What will I learn?

Doctoral candidates in accounting are expected to become familiar with theoretical structure, conceptual foundations, and research literature in financial accounting, managerial accounting, and auditing, becoming proficient practitioners of at least one research methodology in one of these subfields.

All students complete four doctoral seminars in accounting, two in each of their first two years in the program. A research paper, which is presented to the Accounting faculty, is required at the end of the first year.

Students also participate in Columbia’s Burton Conference, in which distinguished accounting scholars from other institutions join Columbia faculty members in a series of informal workshop sessions to review and evaluate current research. Furthermore, beginning in the first year of the program, each candidate has an opportunity to work closely with a member of the faculty.

Building on this foundation, doctoral candidates select a subfield as the focus of dissertation research - financial accounting, managerial accounting, or auditing. Financial accounting requires additional course work in financial market theory and econometrics; managerial accounting requires supplementary work in microeconomic analysis, management, management science, or information systems.


  • Accounting Theory I: Foundations
  • Economic Analysis
  • Mathematical Methods
  • Empirical Research in Accounting

Which department am I in?

Columbia Business School

Study options

Full Time (Two to three years)

Tuition fees
Advanced Residence (4th, 5th, and 6th year): USD $7,750 per Term; Extended Residence Unit (0 – 6): USD $19,344 per Term; Full Residence Unit (> 6): USD $38,688 per Term
Start date

Expected September 2022


Columbia University

116th Street, 2960 Broadway,

New York,

10027, United States

Entry requirements

For students from United States

Other English Language Requirements:  The minimum TOEFL score expected is 600 (written) or 250 (computer version).

For international students

Concerning equivalency of international baccalaureate degrees are made by the Graduate School. In general, only those international students who (a) have the equivalent of the U.S. baccalaureate degree with a superior examination record and (b) can understand rapid idiomatic English and can speak, write and read English with a high degree of facility are eligible for admission. The Graduate School accepts applications from students who have earned or will earn 3-year bachelor's degrees; applicants whose native language is not English and who have received an undergraduate degree from an institution in a country where the official language is not English; applicants who have received an undergraduate degree from a non-English speaking country and are now studying at the graduate level in the U.S. or another English-speaking country; Applicants who have studied for at least two years at a U.S. institution or at an institution in a country where the official language is English and earned the undergraduate (or bachelor’s) degree at that institution are not required to complete the English proficiency requirement. The Graduate School requires the following minimum scores: 600 on the TOEFL paper-and-pencil test; Graduate School requires the following standardized tests: The Graduate Record Examination General Test (GRE); GRE Subject Test scores, if required by the department or program; The TOEFL, IELTS, or ALP Essay Exam, in fulfillment of the English Proficiency Requirement. To determine if you must fulfill the English Proficiency Requirement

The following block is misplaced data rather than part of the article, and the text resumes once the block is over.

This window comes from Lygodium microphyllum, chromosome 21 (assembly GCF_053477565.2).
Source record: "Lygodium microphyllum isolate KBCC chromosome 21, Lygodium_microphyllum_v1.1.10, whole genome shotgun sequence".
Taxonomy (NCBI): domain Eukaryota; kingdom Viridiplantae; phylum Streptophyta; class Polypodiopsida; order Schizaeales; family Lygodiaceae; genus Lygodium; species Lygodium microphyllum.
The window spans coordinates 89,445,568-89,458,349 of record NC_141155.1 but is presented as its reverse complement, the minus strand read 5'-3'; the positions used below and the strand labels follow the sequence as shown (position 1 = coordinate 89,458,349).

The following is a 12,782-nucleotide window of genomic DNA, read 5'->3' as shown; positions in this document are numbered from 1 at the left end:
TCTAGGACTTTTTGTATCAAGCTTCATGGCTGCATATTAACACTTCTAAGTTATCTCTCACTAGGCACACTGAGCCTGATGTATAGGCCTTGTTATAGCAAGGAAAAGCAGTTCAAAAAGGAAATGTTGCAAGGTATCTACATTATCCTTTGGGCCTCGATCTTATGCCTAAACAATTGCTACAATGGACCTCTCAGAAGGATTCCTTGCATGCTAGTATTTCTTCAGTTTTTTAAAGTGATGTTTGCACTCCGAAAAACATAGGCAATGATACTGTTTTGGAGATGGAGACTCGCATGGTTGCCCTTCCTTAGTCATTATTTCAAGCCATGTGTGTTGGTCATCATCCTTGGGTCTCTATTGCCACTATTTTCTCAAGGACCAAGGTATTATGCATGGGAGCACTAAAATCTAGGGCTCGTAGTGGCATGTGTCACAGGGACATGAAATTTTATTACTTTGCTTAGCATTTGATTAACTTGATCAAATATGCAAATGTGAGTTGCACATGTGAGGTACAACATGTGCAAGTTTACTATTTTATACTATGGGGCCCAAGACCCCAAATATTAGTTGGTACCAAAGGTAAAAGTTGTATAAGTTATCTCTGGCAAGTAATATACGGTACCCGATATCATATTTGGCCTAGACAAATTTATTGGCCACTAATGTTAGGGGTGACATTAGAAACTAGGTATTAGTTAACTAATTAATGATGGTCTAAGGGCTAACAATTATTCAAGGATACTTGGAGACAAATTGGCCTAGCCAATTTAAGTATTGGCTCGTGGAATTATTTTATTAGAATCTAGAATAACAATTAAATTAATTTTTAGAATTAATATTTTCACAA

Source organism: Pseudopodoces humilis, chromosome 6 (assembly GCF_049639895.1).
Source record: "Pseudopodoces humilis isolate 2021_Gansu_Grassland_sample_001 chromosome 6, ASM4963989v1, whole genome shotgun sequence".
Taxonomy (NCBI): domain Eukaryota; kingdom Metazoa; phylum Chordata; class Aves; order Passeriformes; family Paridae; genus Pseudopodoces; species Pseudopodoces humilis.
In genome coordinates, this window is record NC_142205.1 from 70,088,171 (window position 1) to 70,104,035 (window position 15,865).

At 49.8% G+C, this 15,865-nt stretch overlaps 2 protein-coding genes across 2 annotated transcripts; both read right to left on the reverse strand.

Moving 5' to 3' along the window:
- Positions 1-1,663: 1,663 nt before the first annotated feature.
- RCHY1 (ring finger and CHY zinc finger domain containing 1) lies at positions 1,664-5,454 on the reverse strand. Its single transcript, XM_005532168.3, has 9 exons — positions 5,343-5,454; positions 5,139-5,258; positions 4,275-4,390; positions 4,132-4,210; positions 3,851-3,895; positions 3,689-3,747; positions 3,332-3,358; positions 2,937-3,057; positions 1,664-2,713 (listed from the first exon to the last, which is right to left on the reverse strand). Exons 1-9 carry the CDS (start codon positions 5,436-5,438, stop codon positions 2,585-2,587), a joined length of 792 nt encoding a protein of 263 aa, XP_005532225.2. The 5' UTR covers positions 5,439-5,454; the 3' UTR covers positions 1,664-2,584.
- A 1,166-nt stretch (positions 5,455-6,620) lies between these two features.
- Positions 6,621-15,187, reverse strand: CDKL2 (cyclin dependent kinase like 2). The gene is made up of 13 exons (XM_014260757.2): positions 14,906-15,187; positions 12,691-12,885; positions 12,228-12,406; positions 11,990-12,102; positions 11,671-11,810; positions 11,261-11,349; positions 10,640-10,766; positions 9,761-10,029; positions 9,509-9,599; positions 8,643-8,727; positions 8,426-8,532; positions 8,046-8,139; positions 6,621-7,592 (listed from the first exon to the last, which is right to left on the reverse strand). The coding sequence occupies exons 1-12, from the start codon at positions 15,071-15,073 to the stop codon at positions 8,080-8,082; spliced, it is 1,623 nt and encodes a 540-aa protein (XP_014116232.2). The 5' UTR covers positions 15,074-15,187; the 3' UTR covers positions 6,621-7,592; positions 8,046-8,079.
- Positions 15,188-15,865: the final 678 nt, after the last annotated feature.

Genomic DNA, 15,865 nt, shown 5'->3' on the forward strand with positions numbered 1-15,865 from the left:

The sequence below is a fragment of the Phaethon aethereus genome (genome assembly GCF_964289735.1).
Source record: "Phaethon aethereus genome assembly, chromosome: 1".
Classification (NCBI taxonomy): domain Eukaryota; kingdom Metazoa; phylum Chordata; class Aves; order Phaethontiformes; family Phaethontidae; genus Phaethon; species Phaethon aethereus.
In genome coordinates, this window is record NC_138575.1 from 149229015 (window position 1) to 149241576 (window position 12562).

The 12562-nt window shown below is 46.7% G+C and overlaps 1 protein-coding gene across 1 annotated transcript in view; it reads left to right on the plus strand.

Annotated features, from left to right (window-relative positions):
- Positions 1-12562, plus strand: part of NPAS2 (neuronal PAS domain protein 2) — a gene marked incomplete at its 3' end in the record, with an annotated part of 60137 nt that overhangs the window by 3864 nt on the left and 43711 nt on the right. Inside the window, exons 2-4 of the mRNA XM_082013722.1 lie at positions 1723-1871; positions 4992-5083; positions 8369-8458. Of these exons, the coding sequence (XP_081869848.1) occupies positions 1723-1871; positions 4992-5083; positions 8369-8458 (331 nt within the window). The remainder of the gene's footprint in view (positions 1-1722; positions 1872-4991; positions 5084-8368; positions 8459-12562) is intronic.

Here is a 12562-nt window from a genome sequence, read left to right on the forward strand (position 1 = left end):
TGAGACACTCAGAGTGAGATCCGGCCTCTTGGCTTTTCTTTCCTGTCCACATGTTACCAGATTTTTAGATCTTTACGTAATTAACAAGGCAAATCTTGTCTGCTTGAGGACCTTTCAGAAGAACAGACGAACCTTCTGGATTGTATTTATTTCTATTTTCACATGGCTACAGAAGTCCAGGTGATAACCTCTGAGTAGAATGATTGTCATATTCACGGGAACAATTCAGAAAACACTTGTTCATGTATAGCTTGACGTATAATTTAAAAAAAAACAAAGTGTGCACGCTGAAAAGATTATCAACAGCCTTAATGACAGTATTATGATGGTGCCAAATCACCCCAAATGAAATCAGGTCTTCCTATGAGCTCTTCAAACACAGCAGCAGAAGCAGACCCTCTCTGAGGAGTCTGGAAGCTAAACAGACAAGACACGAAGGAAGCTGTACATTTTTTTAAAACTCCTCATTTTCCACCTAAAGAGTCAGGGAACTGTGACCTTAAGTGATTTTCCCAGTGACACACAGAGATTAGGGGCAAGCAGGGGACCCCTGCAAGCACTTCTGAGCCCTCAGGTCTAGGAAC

*There may be different IELTS requirements depending on your chosen course.